MARQUETTE, Mich. (WJMN) – Following Governor Whitmer’s Friday news conference where she asked for schools to suspend in-person learning and athletics for two weeks, we contacted numerous school districts to see how they plan to move forward.
We first spoke with Escanaba Area Public School’s (EAPS) Superintendent, Coby Fletcher. We also were able to speak with Michigan Educator’s Association Chapter Co-President and Houghton High School Math teacher, Debra Zei.
“After we received notification of the Governor’s requests, we took a look at how things were for us right now as a school. We’re glad to have the latitude to make the decision on our own. Looking at the numbers we have seen recently, there haven’t been many cases or probable cases that have impacted us.” Fletcher continued, “So we’re comfortable continuing school at all levels including the high school level.”
Superintendent Fletcher said Winter sports are coming to a close and Spring sports starting soon. Escanaba Schools is already participating in testing mandated by the MDHHS and is supported by the MHSAA. For those reasons, they do not feel their situation merits going to virtual instruction or pausing athletics.
We asked Fletcher about the challenges of transitioning to virtual learning.
“It’s not necessarily challenging to do, it’s challenging for the people that have to go through it. For students to have to go from face-to-face to virtual to face-to-face to virtual, is a challenge. It’s challenging for the teachers. They’ve gotten really good at it. So I think they would make a smooth transition. We’ve gone the past several months with fairly stable face-to-face instruction and we’d really like to keep it that way,” said Fletcher.
At the secondary level, Superintendent Fletcher says EAPS streams all of its classes every day. If a parent has concerns about the rising rate of cases or general health concerns, students can stream from home at any time.
Fletcher also spoke with us about how they monitor cases to inform decisions.
“We meet with the health department on a weekly basis and we watch the number of quarantines going on. So we’re always very aware of where the situation is.”
“This entire experience has been filled with unknown circumstances.” Zei continued, “We would like to be able to keep the decision making at the local level because here in the U.P. we’ve been different than downstate. We’ve been in person most of the year. At Houghton there were three times that I personally went virtually.”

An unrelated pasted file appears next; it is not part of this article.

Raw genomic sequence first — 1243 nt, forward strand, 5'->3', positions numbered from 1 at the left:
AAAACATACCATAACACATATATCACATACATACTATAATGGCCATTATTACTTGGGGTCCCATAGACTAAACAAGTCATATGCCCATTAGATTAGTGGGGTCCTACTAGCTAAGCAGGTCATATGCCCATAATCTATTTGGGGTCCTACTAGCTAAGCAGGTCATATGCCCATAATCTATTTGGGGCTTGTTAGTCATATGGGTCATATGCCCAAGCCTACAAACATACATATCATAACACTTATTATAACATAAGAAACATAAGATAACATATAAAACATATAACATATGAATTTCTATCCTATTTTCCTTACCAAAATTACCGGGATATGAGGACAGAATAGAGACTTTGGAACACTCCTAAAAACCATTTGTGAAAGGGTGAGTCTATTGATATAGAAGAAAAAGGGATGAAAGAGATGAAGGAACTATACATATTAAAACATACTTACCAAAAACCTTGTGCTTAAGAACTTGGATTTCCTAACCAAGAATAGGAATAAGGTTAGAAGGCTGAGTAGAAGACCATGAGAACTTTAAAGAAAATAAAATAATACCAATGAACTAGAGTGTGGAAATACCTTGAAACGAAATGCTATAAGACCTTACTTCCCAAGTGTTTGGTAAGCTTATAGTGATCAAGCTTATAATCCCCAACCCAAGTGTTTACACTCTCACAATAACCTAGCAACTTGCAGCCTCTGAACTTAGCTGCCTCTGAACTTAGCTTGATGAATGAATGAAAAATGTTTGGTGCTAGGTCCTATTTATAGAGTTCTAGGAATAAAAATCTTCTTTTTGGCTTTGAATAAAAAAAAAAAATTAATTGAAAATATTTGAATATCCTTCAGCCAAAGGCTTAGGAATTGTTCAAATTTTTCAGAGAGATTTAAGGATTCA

Zei said once was in September for a 2-week pause. Houghton went virtual for three days in October because of a substitute teacher shortage. The final time were the days between Thanksgiving and Christmas when high schools went virtual, but elementary schools were still face-to-face.
She has adapted a hybrid approach to teaching. While instructing the in-person students, she also streams her class to those at home. She also posts the video of each lecture, for students to review and rewatch.
“It has been overwhelming. Sometimes I feel like I have three full-time jobs. You are teaching your face-to-face students, so that’s your regular job. You also have a subset of students that are virtual. To connect with them you have to teach differently even though the content is the same. With recording all the lectures and learning how to upload, sometimes I feel like a television producer.” Zei continued, “So it’s been overwhelming and we’re exhausted, but we’re so happy the kids are back.”
Zei said school administration has an open door policy with teachers. They take their input and present it to the health department to inform decisions.
“I can say I think the schools have made decisions that have been in the best interest of both our students and our staff,” added Zei.
Marquette Area Public School’s Superintendent, William Saunders issued the following letter to parents and guardians:
Dear Parents and Guardians,
“At approximately 10:00 a.m. on April 9, the Governor held a press conference and announced a recommendation for high schools and athletics programs to close/suspend activities for the next two weeks. This was only a recommendation, leaving the decision to local school districts. The announcement came with no warning and leaves little time to make a difficult decision and communicate with families. I spent the remainder of the morning consulting with area superintendents, our Board of Education, Marquette County Health Department, and reviewed our current data. We currently have three active cases reported on our dashboard.
I believe MAPS faculty and staff have done an outstanding job of providing face to face and virtual education. Our staff, in concert with all our students, have followed safety measures keeping our schools, to the best of our knowledge, free from COVID transmission. We have built in the flexibility for students and families to learn virtually if school feels unsafe or for any health or unrelated reason.
With no data to suggest any transmission of COVID is happening within our walls; with few current active cases on our dashboard; with our local health system not currently strained by COVID, and with a student/parent option for online learning at any time; I have made the decision to keep our high school open for face to face education and continue with athletic participation until the data suggests this isn’t a prudent move.
I am most proud of the ongoing dedication of our entire staff and the sacrifices they’ve made this year. We would not be where we are today without our supportive parents and community. We appreciate your continued support for Marquette Area Public Schools. “